Having said that, let me assure you that most producers of commercially sold morning glory seeds do cover those seeds with a waterproof chemical, which will not dissolve when eaten. And too, one would have to eat well over a hundred seeds before producing the hallucinogenic effect. Even so, I hope you will be very aware of potential danger if you have the seeds in your home.
So how do we overcome the negative issues that are imminent within the tiny seed of the morning glory? Well, this is what I do. I have had seeds for many years, seeds from my family, and from my friends. I keep them sealed and protected from one season to another. And when I plant them, they are planted in pots, and they grow only in their designated places: up a trellis, around a dead limb poked into the pot with them, along the fence post, and sometimes they grow up the brick arches in front of my house. They only grow where I plant them. And they create a lovely shaded area growing up the lattice that forms the back of my potting bench on the end of my deck.
I was told a story long ago, about a lovely Princess who lived in a far away land. She loved to sit in her garden of flowers, but she could only enjoy them in the cool of the morning, because she was a frail Princess and could not survive the heat of the sun. She never saw the beauty of the flowers that bloomed in the hot afternoons. The delicate Princess was very sad, and as she returned to the palace knowing she would never see the afternoon blossoms, she began to cry. Her tears fell at her feet, and as they touched the ground, they turned into small seeds all along her path.
Once again the next day, the lovely Princess visited her gardens in the early morning, but oh how different her gardens were. Before her, twining all around the trees and climbing over the garden wall were beautiful flowers the likes of which she had never seen. They were in blues and pinks, purples and yellows, and they grew above her head and touched her hair as she walked below. Her heart was full of joy and ever since that day, the lovely flowers were called Morning Glories, because they sprang from the tears of the beautiful Princess.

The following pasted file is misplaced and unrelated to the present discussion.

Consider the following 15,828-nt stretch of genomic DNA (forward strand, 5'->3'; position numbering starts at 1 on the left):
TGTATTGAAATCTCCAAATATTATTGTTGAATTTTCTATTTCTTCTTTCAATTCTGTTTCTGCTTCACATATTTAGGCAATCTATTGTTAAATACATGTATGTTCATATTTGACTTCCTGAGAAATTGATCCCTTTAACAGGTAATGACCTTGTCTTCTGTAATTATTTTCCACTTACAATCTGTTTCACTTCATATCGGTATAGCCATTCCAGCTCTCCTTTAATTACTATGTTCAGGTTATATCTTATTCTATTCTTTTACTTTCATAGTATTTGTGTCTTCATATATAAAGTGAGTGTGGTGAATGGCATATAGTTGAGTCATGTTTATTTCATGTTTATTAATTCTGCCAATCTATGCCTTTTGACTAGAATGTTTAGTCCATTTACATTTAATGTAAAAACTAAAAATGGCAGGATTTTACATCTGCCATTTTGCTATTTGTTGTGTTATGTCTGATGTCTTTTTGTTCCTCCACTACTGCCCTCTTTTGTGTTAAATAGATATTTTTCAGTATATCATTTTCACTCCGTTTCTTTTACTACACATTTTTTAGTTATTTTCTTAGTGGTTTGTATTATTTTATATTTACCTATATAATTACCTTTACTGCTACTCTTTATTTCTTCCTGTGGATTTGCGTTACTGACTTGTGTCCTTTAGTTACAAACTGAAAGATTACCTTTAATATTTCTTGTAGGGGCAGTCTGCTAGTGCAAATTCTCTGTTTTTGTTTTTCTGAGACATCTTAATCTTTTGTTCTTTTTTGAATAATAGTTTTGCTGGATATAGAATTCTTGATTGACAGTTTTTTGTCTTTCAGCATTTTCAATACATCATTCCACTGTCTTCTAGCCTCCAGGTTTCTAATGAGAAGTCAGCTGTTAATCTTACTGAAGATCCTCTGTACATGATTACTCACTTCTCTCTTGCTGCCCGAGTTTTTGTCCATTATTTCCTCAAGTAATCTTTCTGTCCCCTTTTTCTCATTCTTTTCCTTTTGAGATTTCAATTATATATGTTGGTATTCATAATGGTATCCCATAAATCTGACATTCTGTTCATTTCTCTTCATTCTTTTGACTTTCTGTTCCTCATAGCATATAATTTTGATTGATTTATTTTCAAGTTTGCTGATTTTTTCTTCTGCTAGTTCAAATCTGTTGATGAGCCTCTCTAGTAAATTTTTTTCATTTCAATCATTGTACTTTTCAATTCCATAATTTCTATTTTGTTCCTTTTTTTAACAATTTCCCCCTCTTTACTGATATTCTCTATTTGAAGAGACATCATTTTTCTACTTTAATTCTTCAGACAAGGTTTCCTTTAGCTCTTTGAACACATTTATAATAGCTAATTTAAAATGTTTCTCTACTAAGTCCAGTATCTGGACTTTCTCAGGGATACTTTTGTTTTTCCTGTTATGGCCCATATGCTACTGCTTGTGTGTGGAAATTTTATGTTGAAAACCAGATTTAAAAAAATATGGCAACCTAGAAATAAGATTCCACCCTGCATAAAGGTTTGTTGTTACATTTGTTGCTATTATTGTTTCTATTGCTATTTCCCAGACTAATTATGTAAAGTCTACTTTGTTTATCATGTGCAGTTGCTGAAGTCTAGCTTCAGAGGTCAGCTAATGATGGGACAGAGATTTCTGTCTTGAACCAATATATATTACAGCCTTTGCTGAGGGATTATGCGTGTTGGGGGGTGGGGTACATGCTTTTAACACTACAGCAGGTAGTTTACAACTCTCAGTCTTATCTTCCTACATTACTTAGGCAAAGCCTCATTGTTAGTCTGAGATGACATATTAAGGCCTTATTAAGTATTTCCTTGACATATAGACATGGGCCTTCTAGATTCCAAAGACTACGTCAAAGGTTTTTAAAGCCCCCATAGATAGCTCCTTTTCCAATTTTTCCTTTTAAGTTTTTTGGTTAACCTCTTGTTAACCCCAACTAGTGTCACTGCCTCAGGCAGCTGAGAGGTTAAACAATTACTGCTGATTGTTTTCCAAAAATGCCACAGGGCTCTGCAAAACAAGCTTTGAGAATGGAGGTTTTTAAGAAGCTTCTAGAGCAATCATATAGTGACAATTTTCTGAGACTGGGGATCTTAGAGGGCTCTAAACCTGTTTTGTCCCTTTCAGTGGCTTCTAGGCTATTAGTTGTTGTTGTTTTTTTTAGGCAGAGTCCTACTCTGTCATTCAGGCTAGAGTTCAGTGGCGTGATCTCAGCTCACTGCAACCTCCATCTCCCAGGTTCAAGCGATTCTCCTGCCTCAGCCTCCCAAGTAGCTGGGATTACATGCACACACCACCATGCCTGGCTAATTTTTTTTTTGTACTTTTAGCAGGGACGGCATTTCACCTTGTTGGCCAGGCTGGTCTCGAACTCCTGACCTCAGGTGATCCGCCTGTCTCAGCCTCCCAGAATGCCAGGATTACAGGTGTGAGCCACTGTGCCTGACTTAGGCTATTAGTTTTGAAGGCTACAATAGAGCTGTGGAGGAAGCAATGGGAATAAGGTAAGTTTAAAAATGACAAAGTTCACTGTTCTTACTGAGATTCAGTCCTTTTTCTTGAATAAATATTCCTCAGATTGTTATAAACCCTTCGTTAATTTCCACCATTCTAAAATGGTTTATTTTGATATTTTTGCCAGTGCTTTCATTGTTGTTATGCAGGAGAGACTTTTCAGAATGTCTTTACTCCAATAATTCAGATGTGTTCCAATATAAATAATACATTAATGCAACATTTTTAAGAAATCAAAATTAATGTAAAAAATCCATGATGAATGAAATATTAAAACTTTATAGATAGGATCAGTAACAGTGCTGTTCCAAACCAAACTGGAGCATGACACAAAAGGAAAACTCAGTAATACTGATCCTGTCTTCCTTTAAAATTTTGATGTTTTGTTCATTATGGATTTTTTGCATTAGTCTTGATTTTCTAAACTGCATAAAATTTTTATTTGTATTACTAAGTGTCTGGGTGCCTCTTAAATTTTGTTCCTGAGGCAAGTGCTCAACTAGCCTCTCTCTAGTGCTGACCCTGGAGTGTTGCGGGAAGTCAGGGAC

I don't remember which one of the little old ladies in my life told me that story, it really doesn't matter now, what matters is that I remember it. And so my Morning Glories aren't allowed to choke my daylilies, and they don't grow anywhere near my Granny Ninna's Rose of Sharon. But just like Aunt Bett told me, they're good plants. We grew them up the cornstalks because they attracted pollinators. Ladybugs love them, as do butterflies, hummingbirds and bees. I have my heart set on finding a yellow one someday. I think it would be really lovely mixed in with all the shades of blue and purple. It's just like Aunt Bett said, 'They're right pretty, too."
All Morning Glory photos are from my own garden, the painting, Nymph with Morning Glory Flowers, was done by Jules Joseph Lefebvre, an artist in the mid to late 1800's. That particular photo is from Wikipedia. And for another breathtaking view of more Morning Glories, please take a look at JJacques' article here.
(Editor's Note: This article was originally published on August 25, 2009. Your comments are welcome, but please be aware that authors of previously published articles may not be able to promptly respond to new questions or comments.)